Are all electrical treatments for addiction 'neuro-electric therapies'?

While the term 'neuro electric therapy' is increasingly used as a catch-all label for many transcranial electrical therapies, 'NeuroElectric Therapy (NET)' is actually the name conceived by Meg Patterson for the specific application of transcranial electrostimulation she pioneered and developed from the early 1970's.

NET is characterised primarily by:
1. Use of specific combinations of wave-forms, particularly pulse-frequency, as dictated by     the drug or combination of drugs under treatment.
2. On-going low-current stimulation over the treatment period.
3. Contraindication of concurrent use of psychopharmacology with the electrostimulation.

There are critical distinctions between NET and the other forms of transncranial electrostimulation used in the treatment of drug and alcohol addiction. There are also significant similarities. These similarities and differences have been explored in terms of clinical application and expected outcomes in two articles in particular:

Patterson et al., 1993. 'Electrostimulation in drug and alcohol detoxification. Significance of stimulation criteria in clinical success' Addiction Research 1:130-144.

Patterson et al., 1994. 'Amelioration of stress in chemical dependency detoxification by transcranial electrostimulation' Stress Medicine 10:115-126.

What does NET do?

Taking addictive drugs alters the brain's bio-chemical balance, resulting in feelings of euphoria or excitement or calm depending upon the drug being taken. Eventually the brain becomes dependant on this supply of drugs and when they're stopped, there is a period of complaint —pain and craving—while the brain gradually returns to its normal chemical balance again. These symptoms are as a Withdrawal Syndrome, and they may last up to six months with heroin, eighteen months with methadone use, and two years or more with benzodiazepines.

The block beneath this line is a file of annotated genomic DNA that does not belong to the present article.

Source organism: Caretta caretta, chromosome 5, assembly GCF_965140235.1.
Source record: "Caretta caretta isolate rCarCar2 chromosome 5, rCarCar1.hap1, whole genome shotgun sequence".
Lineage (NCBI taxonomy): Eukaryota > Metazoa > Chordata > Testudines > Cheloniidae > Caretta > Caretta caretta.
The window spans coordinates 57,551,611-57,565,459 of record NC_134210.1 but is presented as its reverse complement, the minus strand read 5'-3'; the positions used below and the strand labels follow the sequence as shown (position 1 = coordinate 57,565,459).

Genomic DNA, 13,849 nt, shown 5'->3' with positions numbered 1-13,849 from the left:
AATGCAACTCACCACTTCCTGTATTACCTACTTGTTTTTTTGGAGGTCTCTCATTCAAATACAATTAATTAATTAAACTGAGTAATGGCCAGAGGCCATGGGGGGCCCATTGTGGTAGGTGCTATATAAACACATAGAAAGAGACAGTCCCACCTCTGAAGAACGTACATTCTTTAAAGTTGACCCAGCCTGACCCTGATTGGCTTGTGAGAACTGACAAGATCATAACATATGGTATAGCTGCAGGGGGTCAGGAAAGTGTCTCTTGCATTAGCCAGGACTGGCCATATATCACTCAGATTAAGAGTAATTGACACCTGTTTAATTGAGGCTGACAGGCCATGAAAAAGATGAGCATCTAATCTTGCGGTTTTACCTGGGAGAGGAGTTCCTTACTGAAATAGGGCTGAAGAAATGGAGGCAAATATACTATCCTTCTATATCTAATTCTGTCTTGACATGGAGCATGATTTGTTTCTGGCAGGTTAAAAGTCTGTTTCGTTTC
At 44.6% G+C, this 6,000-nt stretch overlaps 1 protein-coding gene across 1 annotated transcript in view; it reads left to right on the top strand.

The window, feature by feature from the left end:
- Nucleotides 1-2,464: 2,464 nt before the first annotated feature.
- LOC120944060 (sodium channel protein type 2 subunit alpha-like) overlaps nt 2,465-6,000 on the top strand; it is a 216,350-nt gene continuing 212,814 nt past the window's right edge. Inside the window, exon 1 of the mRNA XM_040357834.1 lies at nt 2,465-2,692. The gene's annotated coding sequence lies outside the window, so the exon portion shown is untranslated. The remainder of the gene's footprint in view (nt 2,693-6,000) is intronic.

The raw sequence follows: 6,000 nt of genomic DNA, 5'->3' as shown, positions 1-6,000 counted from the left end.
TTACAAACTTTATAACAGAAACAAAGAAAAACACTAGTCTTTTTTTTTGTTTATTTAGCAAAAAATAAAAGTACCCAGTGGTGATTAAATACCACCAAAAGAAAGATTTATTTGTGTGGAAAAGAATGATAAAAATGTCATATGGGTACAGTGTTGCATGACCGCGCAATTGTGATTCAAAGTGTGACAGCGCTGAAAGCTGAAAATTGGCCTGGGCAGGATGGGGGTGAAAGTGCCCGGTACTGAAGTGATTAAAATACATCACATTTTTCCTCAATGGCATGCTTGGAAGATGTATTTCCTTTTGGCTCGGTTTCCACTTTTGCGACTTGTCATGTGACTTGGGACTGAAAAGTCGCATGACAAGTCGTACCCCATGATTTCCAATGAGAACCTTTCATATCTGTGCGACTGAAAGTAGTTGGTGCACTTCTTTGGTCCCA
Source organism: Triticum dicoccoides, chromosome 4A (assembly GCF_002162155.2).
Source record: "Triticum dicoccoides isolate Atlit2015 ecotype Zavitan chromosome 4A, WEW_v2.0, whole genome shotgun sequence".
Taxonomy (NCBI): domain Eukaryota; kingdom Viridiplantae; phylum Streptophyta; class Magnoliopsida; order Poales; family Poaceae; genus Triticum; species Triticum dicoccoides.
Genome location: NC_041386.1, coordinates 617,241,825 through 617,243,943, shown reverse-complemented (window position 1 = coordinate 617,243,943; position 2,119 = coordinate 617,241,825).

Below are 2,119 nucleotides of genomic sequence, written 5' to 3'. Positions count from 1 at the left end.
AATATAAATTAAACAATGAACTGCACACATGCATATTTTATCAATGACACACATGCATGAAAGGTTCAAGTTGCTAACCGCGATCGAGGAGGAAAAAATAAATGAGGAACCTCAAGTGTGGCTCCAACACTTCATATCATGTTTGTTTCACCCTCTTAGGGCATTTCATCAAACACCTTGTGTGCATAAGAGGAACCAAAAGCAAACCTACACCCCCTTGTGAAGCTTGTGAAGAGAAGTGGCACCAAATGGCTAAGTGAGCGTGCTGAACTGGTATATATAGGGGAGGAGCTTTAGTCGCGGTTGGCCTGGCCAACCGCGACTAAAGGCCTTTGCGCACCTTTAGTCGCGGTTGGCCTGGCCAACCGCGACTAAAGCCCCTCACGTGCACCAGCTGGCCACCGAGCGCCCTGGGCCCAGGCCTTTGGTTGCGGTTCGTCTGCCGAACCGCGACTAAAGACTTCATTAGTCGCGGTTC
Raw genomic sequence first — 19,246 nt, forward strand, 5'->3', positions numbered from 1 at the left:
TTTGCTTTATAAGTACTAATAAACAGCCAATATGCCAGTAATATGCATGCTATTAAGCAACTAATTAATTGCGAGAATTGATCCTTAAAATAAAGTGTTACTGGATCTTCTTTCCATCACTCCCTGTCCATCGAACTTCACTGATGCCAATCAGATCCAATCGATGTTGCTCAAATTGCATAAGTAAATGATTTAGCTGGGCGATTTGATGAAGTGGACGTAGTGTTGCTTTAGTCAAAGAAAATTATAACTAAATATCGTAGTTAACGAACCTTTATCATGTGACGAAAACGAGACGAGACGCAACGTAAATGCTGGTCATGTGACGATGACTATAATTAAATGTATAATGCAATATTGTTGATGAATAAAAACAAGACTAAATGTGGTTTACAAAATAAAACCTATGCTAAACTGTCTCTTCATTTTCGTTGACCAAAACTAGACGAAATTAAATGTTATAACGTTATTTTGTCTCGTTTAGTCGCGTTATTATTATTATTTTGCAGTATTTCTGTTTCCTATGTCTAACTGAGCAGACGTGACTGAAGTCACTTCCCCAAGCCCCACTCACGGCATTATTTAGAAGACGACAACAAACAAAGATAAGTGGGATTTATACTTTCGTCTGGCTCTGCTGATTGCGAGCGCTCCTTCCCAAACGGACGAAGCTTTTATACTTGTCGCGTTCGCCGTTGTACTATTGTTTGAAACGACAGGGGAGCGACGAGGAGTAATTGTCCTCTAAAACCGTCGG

NET accelerates this naturally occurring process, so that within the treatment period of 6-10 days (4-6 days for nicotine), both the Acute and Chronic withdrawal syndromes are largely gone. 75% of patients have claimed to be free of anxiety, and 95% to be free of craving.

One of the striking features of NET is the ease with which electrostimulation can be stopped when it is no longer required—unlike so many pharmaceuticals prescribed in drug treatment where physiological and/or psychological dependency is a common side-effect. By the end of the NET treatment period, the brain has reclaimed its own, naturally-occurring regulatory role. This is reflected in the decreasing level of output required towards the end of treatment, and increasing comfort over the second half NET when the stimulator is in an 'off' mode.

Will my detox be pain-free?

A pain-free detoxification simply does not exist. NET provides withdrawal relief of between 50-75% for most patients. A minority experience relief of between 75-95%.

Almost every NET detox has it moment of physical and/or emotional crisis when it is necessary to search within oneself for inner resources of fortitude and committment. However these moments pass, and the exceptionally low Drop-Out Rate found with NeuroElectric Therapy confirms that the low level and brief duration of discomfort under this treatment is tolerable to most patients.

Meg Patterson's advice has always been that the more effort put into all aspects of treatment, including exercise, diet, and involvement in rehabilitation activities, the more benefit will derived.

Is NET shock treatment?

No, no, NO!
NET is always a low, safe output of electrical current, controlled completely by the patient and kept at a personal level of comfort. The other critical differences between NET and electro-shock are that NET is applied specifically to prevent convulsions, and there is no loss of consciousness or higher-functioning under NET.